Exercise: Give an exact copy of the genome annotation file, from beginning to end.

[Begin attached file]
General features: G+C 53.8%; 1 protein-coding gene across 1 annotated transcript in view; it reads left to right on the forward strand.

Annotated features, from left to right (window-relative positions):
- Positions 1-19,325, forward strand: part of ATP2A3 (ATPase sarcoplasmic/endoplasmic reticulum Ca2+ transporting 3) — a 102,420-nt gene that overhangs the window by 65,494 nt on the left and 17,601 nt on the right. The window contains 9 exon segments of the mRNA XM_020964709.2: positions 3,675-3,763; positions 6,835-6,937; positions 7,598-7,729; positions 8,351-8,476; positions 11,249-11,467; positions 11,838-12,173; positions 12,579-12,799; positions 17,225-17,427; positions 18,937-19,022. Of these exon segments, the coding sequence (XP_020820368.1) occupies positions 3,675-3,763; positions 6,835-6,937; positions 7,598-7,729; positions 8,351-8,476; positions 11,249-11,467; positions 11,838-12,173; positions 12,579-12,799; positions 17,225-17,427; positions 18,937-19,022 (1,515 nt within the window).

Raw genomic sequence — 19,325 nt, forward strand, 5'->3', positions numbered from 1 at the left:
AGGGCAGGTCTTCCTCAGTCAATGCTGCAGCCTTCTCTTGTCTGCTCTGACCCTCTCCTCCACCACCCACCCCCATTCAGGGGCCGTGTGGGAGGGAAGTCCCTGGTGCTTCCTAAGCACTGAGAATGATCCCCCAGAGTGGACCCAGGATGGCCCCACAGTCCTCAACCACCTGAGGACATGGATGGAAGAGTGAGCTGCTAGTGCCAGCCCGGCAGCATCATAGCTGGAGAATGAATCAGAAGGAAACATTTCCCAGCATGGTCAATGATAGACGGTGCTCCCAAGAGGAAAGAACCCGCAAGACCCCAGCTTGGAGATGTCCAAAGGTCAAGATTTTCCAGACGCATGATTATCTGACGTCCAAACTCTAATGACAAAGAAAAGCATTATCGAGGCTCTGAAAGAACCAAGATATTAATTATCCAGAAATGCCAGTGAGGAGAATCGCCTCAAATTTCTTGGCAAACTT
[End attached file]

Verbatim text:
General features: G+C 53.8%; 1 protein-coding gene across 1 annotated transcript in view; it reads left to right on the forward strand.

Annotated features, from left to right (window-relative positions):
- Positions 1-19,325, forward strand: part of ATP2A3 (ATPase sarcoplasmic/endoplasmic reticulum Ca2+ transporting 3) — a 102,420-nt gene that overhangs the window by 65,494 nt on the left and 17,601 nt on the right. The window contains 9 exon segments of the mRNA XM_020964709.2: positions 3,675-3,763; positions 6,835-6,937; positions 7,598-7,729; positions 8,351-8,476; positions 11,249-11,467; positions 11,838-12,173; positions 12,579-12,799; positions 17,225-17,427; positions 18,937-19,022. Of these exon segments, the coding sequence (XP_020820368.1) occupies positions 3,675-3,763; positions 6,835-6,937; positions 7,598-7,729; positions 8,351-8,476; positions 11,249-11,467; positions 11,838-12,173; positions 12,579-12,799; positions 17,225-17,427; positions 18,937-19,022 (1,515 nt within the window).

Raw genomic sequence — 19,325 nt, forward strand, 5'->3', positions numbered from 1 at the left:
AGGGCAGGTCTTCCTCAGTCAATGCTGCAGCCTTCTCTTGTCTGCTCTGACCCTCTCCTCCACCACCCACCCCCATTCAGGGGCCGTGTGGGAGGGAAGTCCCTGGTGCTTCCTAAGCACTGAGAATGATCCCCCAGAGTGGACCCAGGATGGCCCCACAGTCCTCAACCACCTGAGGACATGGATGGAAGAGTGAGCTGCTAGTGCCAGCCCGGCAGCATCATAGCTGGAGAATGAATCAGAAGGAAACATTTCCCAGCATGGTCAATGATAGACGGTGCTCCCAAGAGGAAAGAACCCGCAAGACCCCAGCTTGGAGATGTCCAAAGGTCAAGATTTTCCAGACGCATGATTATCTGACGTCCAAACTCTAATGACAAAGAAAAGCATTATCGAGGCTCTGAAAGAACCAAGATATTAATTATCCAGAAATGCCAGTGAGGAGAATCGCCTCAAATTTCTTGGCAAACTT